Review: Olympus Trip 35
The Olympus Trip 35 is a bit of a favourite of ours…
Introduced in 1967, the Trip was sold in enormous numbers before being discontinued in 1984. and was named for its intended purpose – a compact camera for going on holidays. The popularity of the Trip 35 reached its peak during the 1970’s when even David Bailey used one.
We like it because of its sheer simplicity.
It’s ideal for someone who is just getting into photography and who isn’t used to manual settings or manual focusing. The great thing is, you can still have control over the aperture when you need to override the automatic mode, so you can still learn some of the basics while using it. You can set the aperture to either A, in which the camera will work in program mode, or you can set the aperture yourself, meaning it will be working in aperture priority mode. A downside is that there is no way of manually setting the shutter speed.
On top of its ease of use, it is tiny, lightweight and looks gorgeous.
There’s a full blog dedicated to photos taken with the Trip 35 . You should definitely take a look through it if you get chance.
A few good bits
It’s got a great lens a 40mm f/2.8 Zuiko lens with 4 coated elements is an ideal lens for almost any situation. The lens coatings stop reflections and flare which helps to increase sharpness and contrast.
It’s lightweight – Weighing in at a measly 390g, the Trip 35 is ideal for travelling, it won’t weigh you down like most cameras.
It’s well built – Despite the weight and size of the Trip 35, it’s actually pretty sturdy. It has a metal chassis, which is much stronger than the plastic used in more modern designs.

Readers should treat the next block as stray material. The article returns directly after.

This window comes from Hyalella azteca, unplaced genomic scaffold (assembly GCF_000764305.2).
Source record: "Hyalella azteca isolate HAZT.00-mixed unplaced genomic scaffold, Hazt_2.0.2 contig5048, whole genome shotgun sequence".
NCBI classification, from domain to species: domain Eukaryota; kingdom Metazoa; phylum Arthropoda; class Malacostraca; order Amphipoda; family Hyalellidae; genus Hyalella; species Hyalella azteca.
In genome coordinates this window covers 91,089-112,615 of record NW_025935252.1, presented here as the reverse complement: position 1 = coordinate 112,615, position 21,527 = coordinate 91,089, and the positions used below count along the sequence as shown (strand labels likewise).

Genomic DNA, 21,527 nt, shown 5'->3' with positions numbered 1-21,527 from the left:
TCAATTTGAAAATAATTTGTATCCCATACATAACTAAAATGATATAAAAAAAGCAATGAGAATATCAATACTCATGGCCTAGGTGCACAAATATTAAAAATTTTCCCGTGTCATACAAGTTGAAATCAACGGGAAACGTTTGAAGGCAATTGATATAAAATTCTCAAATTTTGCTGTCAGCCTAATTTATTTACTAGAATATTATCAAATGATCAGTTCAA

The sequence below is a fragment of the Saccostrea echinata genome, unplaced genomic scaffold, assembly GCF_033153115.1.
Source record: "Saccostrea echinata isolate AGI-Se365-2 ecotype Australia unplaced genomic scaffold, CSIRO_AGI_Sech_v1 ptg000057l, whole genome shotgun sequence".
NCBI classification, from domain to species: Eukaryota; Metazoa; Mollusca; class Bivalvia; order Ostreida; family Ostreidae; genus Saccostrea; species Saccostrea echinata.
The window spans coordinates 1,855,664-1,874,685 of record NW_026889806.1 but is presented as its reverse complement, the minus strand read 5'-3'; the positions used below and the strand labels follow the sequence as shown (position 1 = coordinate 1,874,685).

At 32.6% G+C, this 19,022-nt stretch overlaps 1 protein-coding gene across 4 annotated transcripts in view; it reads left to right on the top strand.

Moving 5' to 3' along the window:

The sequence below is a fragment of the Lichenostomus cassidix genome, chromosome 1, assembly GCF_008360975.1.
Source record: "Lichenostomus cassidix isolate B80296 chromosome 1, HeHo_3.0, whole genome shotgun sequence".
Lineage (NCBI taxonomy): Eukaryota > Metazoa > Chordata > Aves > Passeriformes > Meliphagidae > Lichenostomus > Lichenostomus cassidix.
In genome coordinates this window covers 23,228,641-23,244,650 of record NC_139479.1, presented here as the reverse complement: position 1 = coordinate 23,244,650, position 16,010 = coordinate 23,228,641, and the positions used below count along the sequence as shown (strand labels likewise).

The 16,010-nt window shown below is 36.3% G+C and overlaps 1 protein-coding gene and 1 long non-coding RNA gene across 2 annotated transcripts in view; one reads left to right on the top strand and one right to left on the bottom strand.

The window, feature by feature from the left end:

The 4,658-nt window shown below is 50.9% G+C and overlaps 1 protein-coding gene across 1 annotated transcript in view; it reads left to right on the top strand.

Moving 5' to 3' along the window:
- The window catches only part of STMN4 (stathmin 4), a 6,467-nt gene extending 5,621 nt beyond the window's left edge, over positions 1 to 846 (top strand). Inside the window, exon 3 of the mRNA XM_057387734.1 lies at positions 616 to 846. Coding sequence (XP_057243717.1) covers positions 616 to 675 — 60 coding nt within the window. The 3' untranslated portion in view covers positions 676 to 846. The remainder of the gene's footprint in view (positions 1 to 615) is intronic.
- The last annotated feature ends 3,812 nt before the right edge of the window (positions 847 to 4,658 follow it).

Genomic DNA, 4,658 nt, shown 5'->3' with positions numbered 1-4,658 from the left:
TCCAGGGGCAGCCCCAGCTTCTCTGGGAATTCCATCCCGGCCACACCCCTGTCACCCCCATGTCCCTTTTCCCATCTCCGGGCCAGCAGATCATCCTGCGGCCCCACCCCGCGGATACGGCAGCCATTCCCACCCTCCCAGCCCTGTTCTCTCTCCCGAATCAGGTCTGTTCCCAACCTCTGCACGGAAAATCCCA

It is solar powered – The entire camera only needs power for the meter – which is powered by the solar cells around the lens, so no batteries required! No more sticky situations when you’re in the middle of nowhere on holiday and your battery dies.
It’s very easy to use – Anyone can use this camera – even grandma. Set the ISO of your film, stick it on A, tell it where to focus, and fire away. It’s as simple as that.
It’s small – With holidays & travel in mind, Olympus made the Trip 35 compact enough to fit in your pocket.
The best bit. – It’s cheap! We almost always have Trip 35’s in stock for just £35.00 (as of 09/12), including a thorough check-up, new light seals, and a free roll of film – be warned though, they go quick!
It’s idiot proof – When set to automatic, if the meter senses that the photo will come out under or over exposed then it won’t fire. It takes some getting used to, but it saves valuable exposures on film, so it is very useful in some situations. You can also adjust the aperture manually to override this setting.
A few bad bits
It does have its limitations – Despite how much we rave about the Trip 35, it does have its limitations… Not being able to change the shutter speed yourself could irritate some people, as lots of people do like full control over your settings, if this is the case then the Trip 35 definitely isn’t for you. It’s bigger brother, the 35RC would be better for this.
It isn’t very ergonomic – The size of the Trip 35 also has its disadvantages, it can get quite uncomfortable holding it after a while, especially if you have fat hands like us. The aperture ring is also extremely close to the camera body, making it quite awkward sometimes to change the aperture.
It’s got a fixed lens – Not an enormous down side, as most compacts don’t feature interchangeable lenses, and the Zuiko optics more than make up for it.
There are no focusing aids No rangefinder, no focusing screen, nothing. Careful scale focusing and a little luck will get you through.
The bottom line
Despite its shortcomings, this is possibly one of the best film compacts ever made. There’s a reason Olympus sold over ten million of them during the 70’s! It still has a strong cult following today. A proper camera!